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seen Apr 15 at 8:56

Apr
1
comment Image processing: extracting ordered contour
A good solution, thank you! Just one more question: do you see a way how to assure that all the contours are passed in the same direction: clockwise or counterclockwise?
Apr
1
accepted Image processing: extracting ordered contour
Mar
31
comment Image processing: extracting ordered contour
@Szabolcs Agreed. The idea is that you know how the curve goes when you have the original image. And I'm thinking about a way not to lose this information. When you come to the boundary the way it is described, you have already lost it.
Mar
31
comment Image processing: extracting ordered contour
@Szabolcs Indeed, that is a quick solution. Using ListPlot[boundary[[FindCurvePath[boundary][[1]]]], Joined -> True] I get an ordered curve. The question remains about MorphometricComponents[].
Mar
31
revised Image processing: extracting ordered contour
added 84 characters in body
Mar
31
asked Image processing: extracting ordered contour
Mar
31
accepted Plot with plot markers without using ListPlot
Mar
31
comment Plot with plot markers without using ListPlot
Thank you. Choosing this solution as the most natural one, although two others are also good.
Mar
21
asked Plot with plot markers without using ListPlot
Mar
3
comment Numerical Differentiation using 1500 data points
@DanielLichtblau Yeah, you are write. It seems to be a mathematical artifact of converting from Sin and Cos to Exp and losing physical meaning of frequency. Still, it's a very interesting question, but suprisingly it is not discussed here.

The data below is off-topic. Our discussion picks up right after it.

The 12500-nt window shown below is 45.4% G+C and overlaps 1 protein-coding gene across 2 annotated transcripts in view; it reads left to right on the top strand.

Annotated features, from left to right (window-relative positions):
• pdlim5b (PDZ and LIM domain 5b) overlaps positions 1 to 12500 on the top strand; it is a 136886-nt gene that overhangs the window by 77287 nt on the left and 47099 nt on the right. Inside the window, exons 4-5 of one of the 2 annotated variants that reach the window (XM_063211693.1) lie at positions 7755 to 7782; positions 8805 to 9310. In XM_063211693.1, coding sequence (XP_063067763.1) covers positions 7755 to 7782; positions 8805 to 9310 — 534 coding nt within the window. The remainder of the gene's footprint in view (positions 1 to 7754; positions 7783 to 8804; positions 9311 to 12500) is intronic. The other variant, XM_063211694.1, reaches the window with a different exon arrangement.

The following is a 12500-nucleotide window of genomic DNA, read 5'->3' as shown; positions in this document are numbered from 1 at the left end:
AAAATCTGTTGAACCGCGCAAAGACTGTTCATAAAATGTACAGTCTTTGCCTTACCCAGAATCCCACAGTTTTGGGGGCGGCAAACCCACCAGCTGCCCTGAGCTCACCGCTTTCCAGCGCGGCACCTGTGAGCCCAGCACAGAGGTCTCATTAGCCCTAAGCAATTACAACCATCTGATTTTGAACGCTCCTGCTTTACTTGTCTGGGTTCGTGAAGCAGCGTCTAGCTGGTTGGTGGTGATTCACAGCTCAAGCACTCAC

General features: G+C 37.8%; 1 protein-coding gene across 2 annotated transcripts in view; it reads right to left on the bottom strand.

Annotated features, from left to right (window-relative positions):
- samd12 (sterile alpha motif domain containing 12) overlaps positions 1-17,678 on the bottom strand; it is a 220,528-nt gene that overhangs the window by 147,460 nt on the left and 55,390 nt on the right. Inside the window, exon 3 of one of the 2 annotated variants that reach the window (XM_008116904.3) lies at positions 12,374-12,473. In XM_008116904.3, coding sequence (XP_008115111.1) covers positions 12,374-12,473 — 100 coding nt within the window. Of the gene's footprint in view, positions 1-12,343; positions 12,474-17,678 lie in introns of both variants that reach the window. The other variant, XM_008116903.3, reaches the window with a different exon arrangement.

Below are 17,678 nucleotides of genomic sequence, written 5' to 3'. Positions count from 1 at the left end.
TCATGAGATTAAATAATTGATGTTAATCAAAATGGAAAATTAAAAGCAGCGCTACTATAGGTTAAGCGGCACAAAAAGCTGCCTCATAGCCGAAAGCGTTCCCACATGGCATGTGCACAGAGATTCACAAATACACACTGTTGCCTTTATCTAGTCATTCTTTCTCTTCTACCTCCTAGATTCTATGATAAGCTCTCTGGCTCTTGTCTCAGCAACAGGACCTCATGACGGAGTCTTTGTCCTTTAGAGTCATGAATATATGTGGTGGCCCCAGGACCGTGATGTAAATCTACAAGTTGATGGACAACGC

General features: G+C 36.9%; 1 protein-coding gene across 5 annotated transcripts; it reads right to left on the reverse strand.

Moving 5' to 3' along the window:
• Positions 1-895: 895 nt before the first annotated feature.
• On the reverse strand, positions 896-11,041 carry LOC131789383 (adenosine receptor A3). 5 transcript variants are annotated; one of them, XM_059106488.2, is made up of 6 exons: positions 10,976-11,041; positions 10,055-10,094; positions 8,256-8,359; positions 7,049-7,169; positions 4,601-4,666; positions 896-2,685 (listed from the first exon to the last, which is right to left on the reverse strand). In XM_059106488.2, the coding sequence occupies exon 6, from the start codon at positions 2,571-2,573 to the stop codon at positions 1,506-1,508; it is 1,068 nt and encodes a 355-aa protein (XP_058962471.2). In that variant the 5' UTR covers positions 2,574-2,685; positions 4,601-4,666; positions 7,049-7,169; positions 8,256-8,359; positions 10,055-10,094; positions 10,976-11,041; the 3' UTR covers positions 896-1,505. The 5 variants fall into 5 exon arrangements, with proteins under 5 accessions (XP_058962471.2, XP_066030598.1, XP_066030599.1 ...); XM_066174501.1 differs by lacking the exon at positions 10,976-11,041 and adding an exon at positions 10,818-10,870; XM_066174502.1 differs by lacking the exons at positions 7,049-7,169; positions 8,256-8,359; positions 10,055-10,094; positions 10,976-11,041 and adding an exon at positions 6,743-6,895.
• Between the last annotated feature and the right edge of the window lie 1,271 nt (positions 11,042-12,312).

Feb
24
comment Numerical Differentiation using 1500 data points
Nice answer! But could someone explain please, why the "freq" are calculated in two parts?
Oct
14
comment Filling a curve to a vertical axis
Right. Still, you know, even if I put all the comments in one string: RegionPlot[y > ArcCot[x], {x, 0, 1.0}, {y, 0.5, 2}, AxesLabel -> {x, y}, PlotRangePadding -> 0, FrameTicks -> {Automatic, Automatic, None, None}, Frame -> {True, True, False, False}, PlotRange -> {{-0.1, 1.1}, {-0.1, 2.1}}] the plot looses the curve. If you evaluate the string, you will obtain a region with a grey boundary, which is not exactly what I would like to have. I mean like that the initial curve is hidden, which is no surprise if one uses RegionPlot.
Oct
11
comment Filling a curve to a vertical axis
Right. That works. Although, I think, it would be nicer if I could fill to the axis itself: you see, now one has a small interval left (which is quite expected if one uses RegionPlot, surely).
Oct
11
comment Filling a curve to a vertical axis
Still there seems to be a strange artefact of filling near x=1...
Oct
11
comment Filling a curve to a vertical axis
To my mind, what you wish to obtain if the extrema do not occur at the endpoints, depends on what the nature of the curve you plot. In my case, the filling to the vertical axis represents the region in which a specific physical assumption is valid. So, if I had a sine curve like you show above, I would desire filling also through the white space under the curve between the minima. Although in my special case, such curves are not possible. Still, as a theoretical question, it is an interesting one.
Oct
11
comment Filling a curve to a vertical axis
Thank you, Michael. It is a nice solution indeed, what you proposed. And the curves you get are really pretty. I suppose that I would chose this one if I needed to fill several curves on the same plot.
Oct
7
comment Filling a curve to a vertical axis
Choosing yours as the first simple answer to what I sought.
Oct
7
comment Filling a curve to a vertical axis
Having thought about it, I should add, that may indeed be an advantage. Suppose filling to x=0 if it is not included may be impossible with ordianary methods. So, thanks again. )
Oct
7
accepted Filling a curve to a vertical axis
Oct
7
comment Filling a curve to a vertical axis
Thank you for the answer. Nice function! But I find that filling to a minimum value is just easier in this case.